The North Carolina Supreme Court recently recognized the doctrine of equitable adoption. In Lankford v. Wright, 122 N.C. App. 746, 472 S.E. 2nd 31 (1996), Reversed and Remanded as Lankford v. White, 347 N.C. 115, 489 S.E. 2d 604 (1997). The Supreme Court held that a foster child could inherit under intestacy from her foster mother. The court held that under limited circumstances equitable adoption is necessary to protect the interest of a person who was supposed to have been adopted as a child but whose adoptive parents failed to undertake the legal steps necessary to formally accomplish the adoption. Equitable adoption does not confer the incidents of formal statutory adoption; rather, it merely confers rights of inheritance upon the foster child in the event of intestacy of the foster parents.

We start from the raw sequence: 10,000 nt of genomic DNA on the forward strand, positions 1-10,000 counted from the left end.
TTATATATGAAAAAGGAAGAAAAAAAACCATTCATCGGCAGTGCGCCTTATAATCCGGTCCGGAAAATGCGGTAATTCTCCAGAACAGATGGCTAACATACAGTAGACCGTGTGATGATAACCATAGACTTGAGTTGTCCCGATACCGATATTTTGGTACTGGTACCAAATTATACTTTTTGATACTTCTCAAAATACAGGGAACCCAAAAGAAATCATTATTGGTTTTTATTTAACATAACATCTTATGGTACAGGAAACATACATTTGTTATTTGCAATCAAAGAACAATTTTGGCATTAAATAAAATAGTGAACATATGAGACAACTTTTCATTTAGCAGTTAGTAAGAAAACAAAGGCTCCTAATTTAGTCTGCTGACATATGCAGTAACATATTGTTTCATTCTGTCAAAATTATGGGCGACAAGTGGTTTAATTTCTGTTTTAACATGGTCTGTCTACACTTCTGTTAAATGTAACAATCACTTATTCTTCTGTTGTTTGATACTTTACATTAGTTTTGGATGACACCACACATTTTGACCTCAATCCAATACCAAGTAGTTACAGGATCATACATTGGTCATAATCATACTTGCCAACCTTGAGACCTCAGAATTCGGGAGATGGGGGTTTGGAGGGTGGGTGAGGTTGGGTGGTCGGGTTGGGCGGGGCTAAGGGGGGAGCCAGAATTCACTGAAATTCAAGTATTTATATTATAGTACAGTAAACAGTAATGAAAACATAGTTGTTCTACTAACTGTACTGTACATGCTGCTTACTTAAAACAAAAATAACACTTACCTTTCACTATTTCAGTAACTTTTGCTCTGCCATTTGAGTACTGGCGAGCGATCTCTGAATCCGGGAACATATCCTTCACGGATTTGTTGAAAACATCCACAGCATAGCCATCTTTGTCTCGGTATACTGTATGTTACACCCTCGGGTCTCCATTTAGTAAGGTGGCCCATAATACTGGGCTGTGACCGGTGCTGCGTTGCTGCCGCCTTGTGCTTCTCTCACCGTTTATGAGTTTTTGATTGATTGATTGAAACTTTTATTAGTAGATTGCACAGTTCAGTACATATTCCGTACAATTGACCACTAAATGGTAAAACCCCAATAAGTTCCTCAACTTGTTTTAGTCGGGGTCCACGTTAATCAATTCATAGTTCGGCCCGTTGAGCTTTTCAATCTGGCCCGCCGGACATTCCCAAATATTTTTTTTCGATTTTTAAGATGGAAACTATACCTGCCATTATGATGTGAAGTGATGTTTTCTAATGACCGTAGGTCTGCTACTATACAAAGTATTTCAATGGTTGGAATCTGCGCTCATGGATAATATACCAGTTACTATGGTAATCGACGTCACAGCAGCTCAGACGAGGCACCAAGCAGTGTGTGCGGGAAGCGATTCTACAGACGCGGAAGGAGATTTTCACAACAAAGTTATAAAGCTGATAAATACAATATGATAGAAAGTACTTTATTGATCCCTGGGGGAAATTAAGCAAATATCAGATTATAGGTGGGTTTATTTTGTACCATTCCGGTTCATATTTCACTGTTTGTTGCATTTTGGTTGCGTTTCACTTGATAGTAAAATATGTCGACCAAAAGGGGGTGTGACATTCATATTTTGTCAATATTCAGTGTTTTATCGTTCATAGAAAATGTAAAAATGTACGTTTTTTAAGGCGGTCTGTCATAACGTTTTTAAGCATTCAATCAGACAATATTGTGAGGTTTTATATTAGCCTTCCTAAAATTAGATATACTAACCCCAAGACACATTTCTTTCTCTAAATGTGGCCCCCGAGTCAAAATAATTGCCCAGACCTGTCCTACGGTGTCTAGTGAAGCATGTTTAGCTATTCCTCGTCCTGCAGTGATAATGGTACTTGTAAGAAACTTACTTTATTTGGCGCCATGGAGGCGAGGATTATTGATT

The elements necessary to establish the existence of equitable adoption are:

  1. an express or implied agreement to adopt the child.
  2. reliance on that agreement.
  3. performance by the natural parents of the child in giving up custody.
  4. performance by the child in living in the home of the foster parents and acting as their child.
  5. partial performance by the foster parents in taking the child into their home and treating the child as their own, and
  6. the intestacy of the foster parents.

The required elements clearly limit the number of equitable adoption situations which will occur.

The Court's holding does raise new issues when determining the proper heirs of an intestate. This may prove especially important when real property is being conveyed out of an estate or by heirs of an intestate.